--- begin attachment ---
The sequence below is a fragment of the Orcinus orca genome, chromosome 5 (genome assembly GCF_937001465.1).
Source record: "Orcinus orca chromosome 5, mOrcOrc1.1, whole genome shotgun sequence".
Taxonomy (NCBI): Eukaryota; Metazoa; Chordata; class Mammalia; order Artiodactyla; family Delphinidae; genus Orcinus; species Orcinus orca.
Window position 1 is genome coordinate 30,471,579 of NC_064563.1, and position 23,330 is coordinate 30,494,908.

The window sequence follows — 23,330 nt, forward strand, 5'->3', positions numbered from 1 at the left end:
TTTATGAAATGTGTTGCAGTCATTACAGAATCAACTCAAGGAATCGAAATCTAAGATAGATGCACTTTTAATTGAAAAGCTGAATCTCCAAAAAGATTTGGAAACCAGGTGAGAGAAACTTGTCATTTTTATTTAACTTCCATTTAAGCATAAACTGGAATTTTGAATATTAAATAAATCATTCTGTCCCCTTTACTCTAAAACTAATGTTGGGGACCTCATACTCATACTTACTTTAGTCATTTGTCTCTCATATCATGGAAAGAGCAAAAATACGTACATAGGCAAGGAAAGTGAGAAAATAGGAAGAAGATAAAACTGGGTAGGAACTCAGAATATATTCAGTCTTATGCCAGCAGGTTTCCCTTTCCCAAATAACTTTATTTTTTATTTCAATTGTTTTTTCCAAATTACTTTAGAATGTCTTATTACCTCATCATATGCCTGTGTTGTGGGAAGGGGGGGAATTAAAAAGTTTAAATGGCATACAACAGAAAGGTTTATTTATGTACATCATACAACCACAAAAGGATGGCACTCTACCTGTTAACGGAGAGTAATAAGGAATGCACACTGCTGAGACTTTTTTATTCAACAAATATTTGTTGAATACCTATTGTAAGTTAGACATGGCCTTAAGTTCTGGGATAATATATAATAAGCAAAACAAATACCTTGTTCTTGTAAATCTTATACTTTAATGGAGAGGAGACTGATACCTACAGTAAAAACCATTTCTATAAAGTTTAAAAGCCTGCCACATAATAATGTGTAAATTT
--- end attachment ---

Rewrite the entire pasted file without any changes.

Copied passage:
The sequence below is a fragment of the Orcinus orca genome, chromosome 5 (genome assembly GCF_937001465.1).
Source record: "Orcinus orca chromosome 5, mOrcOrc1.1, whole genome shotgun sequence".
Taxonomy (NCBI): Eukaryota; Metazoa; Chordata; class Mammalia; order Artiodactyla; family Delphinidae; genus Orcinus; species Orcinus orca.
Window position 1 is genome coordinate 30,471,579 of NC_064563.1, and position 23,330 is coordinate 30,494,908.

The window sequence follows — 23,330 nt, forward strand, 5'->3', positions numbered from 1 at the left end:
TTTATGAAATGTGTTGCAGTCATTACAGAATCAACTCAAGGAATCGAAATCTAAGATAGATGCACTTTTAATTGAAAAGCTGAATCTCCAAAAAGATTTGGAAACCAGGTGAGAGAAACTTGTCATTTTTATTTAACTTCCATTTAAGCATAAACTGGAATTTTGAATATTAAATAAATCATTCTGTCCCCTTTACTCTAAAACTAATGTTGGGGACCTCATACTCATACTTACTTTAGTCATTTGTCTCTCATATCATGGAAAGAGCAAAAATACGTACATAGGCAAGGAAAGTGAGAAAATAGGAAGAAGATAAAACTGGGTAGGAACTCAGAATATATTCAGTCTTATGCCAGCAGGTTTCCCTTTCCCAAATAACTTTATTTTTTATTTCAATTGTTTTTTCCAAATTACTTTAGAATGTCTTATTACCTCATCATATGCCTGTGTTGTGGGAAGGGGGGGAATTAAAAAGTTTAAATGGCATACAACAGAAAGGTTTATTTATGTACATCATACAACCACAAAAGGATGGCACTCTACCTGTTAACGGAGAGTAATAAGGAATGCACACTGCTGAGACTTTTTTATTCAACAAATATTTGTTGAATACCTATTGTAAGTTAGACATGGCCTTAAGTTCTGGGATAATATATAATAAGCAAAACAAATACCTTGTTCTTGTAAATCTTATACTTTAATGGAGAGGAGACTGATACCTACAGTAAAAACCATTTCTATAAAGTTTAAAAGCCTGCCACATAATAATGTGTAAATTT